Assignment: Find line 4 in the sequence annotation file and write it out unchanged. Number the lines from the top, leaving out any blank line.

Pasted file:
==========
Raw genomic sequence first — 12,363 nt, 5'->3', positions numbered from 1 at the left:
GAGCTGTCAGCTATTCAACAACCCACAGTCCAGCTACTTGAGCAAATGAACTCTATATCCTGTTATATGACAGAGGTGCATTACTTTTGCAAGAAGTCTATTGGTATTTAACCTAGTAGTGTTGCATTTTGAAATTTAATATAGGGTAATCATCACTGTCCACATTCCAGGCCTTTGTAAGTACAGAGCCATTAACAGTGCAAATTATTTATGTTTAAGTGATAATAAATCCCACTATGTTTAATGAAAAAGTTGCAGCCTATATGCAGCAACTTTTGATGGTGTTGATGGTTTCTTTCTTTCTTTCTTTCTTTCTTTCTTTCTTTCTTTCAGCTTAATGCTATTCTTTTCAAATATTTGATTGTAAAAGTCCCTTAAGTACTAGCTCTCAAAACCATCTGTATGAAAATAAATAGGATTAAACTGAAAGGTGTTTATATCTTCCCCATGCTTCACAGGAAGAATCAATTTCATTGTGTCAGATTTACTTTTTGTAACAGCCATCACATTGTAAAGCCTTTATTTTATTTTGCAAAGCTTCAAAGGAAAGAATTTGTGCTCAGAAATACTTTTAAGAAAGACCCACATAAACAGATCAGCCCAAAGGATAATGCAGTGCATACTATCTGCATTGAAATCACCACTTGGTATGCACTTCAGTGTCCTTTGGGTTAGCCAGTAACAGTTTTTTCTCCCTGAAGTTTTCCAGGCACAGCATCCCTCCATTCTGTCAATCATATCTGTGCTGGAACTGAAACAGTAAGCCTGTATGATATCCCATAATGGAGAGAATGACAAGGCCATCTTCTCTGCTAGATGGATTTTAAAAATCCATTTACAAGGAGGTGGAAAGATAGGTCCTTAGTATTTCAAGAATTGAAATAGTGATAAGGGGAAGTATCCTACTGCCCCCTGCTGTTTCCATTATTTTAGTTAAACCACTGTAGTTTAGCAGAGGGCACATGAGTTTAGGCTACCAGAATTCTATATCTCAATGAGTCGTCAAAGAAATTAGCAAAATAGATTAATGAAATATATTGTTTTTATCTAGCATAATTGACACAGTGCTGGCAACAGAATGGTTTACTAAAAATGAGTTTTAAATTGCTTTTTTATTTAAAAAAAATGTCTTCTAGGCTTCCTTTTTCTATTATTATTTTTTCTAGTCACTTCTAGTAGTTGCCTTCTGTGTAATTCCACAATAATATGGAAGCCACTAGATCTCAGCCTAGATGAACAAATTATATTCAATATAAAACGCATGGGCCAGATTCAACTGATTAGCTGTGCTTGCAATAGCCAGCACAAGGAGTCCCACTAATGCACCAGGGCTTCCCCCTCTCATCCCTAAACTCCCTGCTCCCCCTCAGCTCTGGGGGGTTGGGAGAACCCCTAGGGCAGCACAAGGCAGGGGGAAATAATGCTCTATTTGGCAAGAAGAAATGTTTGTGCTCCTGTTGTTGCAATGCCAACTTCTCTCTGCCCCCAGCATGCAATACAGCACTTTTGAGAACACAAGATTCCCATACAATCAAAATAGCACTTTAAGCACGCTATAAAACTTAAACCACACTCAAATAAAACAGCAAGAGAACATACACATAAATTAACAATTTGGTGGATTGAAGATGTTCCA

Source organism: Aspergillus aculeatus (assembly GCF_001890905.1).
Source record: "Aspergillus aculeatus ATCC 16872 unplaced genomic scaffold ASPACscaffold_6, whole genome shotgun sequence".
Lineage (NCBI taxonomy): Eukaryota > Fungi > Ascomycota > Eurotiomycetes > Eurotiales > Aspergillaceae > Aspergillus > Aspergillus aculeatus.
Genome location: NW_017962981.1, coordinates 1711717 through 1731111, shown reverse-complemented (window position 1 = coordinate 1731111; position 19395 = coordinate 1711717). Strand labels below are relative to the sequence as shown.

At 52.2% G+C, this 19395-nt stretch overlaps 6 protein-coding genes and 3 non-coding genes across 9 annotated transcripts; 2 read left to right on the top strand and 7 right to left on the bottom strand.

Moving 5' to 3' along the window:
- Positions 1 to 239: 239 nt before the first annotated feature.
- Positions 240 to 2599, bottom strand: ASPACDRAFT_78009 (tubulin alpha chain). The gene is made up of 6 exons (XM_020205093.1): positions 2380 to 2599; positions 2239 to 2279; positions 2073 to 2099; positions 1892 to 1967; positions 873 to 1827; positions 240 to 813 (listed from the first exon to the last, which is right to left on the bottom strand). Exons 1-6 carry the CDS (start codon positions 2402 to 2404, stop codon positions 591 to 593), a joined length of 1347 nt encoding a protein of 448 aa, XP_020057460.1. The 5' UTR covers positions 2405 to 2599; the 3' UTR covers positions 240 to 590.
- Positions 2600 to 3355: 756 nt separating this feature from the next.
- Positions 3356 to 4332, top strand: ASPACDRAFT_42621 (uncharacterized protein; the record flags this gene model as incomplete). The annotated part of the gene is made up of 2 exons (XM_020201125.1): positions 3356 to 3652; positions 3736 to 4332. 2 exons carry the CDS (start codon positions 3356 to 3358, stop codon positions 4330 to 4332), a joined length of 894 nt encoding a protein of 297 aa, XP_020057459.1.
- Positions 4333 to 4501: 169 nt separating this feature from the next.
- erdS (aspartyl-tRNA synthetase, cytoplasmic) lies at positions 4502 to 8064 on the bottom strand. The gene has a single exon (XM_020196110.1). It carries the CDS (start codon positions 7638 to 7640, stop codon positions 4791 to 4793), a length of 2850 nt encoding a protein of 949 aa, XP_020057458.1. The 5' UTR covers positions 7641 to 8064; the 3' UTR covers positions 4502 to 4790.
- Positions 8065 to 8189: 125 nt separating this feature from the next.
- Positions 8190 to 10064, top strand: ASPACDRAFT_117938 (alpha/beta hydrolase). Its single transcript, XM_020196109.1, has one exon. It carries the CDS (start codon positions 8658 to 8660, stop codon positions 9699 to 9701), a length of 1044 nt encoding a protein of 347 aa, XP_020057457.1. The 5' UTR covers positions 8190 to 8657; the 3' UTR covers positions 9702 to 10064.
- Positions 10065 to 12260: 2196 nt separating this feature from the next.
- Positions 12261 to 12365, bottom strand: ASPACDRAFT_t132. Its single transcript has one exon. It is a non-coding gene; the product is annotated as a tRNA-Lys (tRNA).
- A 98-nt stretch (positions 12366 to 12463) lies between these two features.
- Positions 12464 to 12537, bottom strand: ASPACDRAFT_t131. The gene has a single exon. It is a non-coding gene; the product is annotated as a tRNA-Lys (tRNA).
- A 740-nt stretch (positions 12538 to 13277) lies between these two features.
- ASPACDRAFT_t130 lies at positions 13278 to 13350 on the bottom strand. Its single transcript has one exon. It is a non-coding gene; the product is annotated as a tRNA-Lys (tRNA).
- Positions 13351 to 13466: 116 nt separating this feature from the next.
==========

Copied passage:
Source record: "Aspergillus aculeatus ATCC 16872 unplaced genomic scaffold ASPACscaffold_6, whole genome shotgun sequence".